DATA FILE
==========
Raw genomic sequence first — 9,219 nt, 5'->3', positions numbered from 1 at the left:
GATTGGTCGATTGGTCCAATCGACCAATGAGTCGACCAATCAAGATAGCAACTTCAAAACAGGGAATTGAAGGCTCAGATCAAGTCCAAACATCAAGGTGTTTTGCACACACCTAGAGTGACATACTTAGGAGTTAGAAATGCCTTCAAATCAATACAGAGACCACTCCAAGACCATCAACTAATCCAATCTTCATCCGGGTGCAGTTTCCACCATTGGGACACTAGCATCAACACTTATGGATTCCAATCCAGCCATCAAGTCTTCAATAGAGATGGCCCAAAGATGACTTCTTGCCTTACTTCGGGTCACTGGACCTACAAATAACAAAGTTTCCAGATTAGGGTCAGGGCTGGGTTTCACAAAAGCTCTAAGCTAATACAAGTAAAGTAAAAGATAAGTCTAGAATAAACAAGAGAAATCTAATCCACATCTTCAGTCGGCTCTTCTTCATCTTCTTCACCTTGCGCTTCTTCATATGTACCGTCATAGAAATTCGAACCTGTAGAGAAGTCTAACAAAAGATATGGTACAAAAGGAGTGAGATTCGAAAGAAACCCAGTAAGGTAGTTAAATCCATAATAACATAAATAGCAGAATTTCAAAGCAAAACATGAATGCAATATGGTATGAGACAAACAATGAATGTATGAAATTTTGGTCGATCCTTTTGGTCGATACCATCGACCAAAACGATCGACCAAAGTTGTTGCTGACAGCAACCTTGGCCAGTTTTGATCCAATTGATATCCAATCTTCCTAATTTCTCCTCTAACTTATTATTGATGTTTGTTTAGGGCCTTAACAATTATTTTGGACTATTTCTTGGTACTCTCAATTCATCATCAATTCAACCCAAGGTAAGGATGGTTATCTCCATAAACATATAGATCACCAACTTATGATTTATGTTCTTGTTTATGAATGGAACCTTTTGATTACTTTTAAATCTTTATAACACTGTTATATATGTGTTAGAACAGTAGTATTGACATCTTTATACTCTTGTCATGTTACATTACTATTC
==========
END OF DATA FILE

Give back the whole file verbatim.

Raw genomic sequence first — 9,219 nt, 5'->3', positions numbered from 1 at the left:
GATTGGTCGATTGGTCCAATCGACCAATGAGTCGACCAATCAAGATAGCAACTTCAAAACAGGGAATTGAAGGCTCAGATCAAGTCCAAACATCAAGGTGTTTTGCACACACCTAGAGTGACATACTTAGGAGTTAGAAATGCCTTCAAATCAATACAGAGACCACTCCAAGACCATCAACTAATCCAATCTTCATCCGGGTGCAGTTTCCACCATTGGGACACTAGCATCAACACTTATGGATTCCAATCCAGCCATCAAGTCTTCAATAGAGATGGCCCAAAGATGACTTCTTGCCTTACTTCGGGTCACTGGACCTACAAATAACAAAGTTTCCAGATTAGGGTCAGGGCTGGGTTTCACAAAAGCTCTAAGCTAATACAAGTAAAGTAAAAGATAAGTCTAGAATAAACAAGAGAAATCTAATCCACATCTTCAGTCGGCTCTTCTTCATCTTCTTCACCTTGCGCTTCTTCATATGTACCGTCATAGAAATTCGAACCTGTAGAGAAGTCTAACAAAAGATATGGTACAAAAGGAGTGAGATTCGAAAGAAACCCAGTAAGGTAGTTAAATCCATAATAACATAAATAGCAGAATTTCAAAGCAAAACATGAATGCAATATGGTATGAGACAAACAATGAATGTATGAAATTTTGGTCGATCCTTTTGGTCGATACCATCGACCAAAACGATCGACCAAAGTTGTTGCTGACAGCAACCTTGGCCAGTTTTGATCCAATTGATATCCAATCTTCCTAATTTCTCCTCTAACTTATTATTGATGTTTGTTTAGGGCCTTAACAATTATTTTGGACTATTTCTTGGTACTCTCAATTCATCATCAATTCAACCCAAGGTAAGGATGGTTATCTCCATAAACATATAGATCACCAACTTATGATTTATGTTCTTGTTTATGAATGGAACCTTTTGATTACTTTTAAATCTTTATAACACTGTTATATATGTGTTAGAACAGTAGTATTGACATCTTTATACTCTTGTCATGTTACATTACTATTC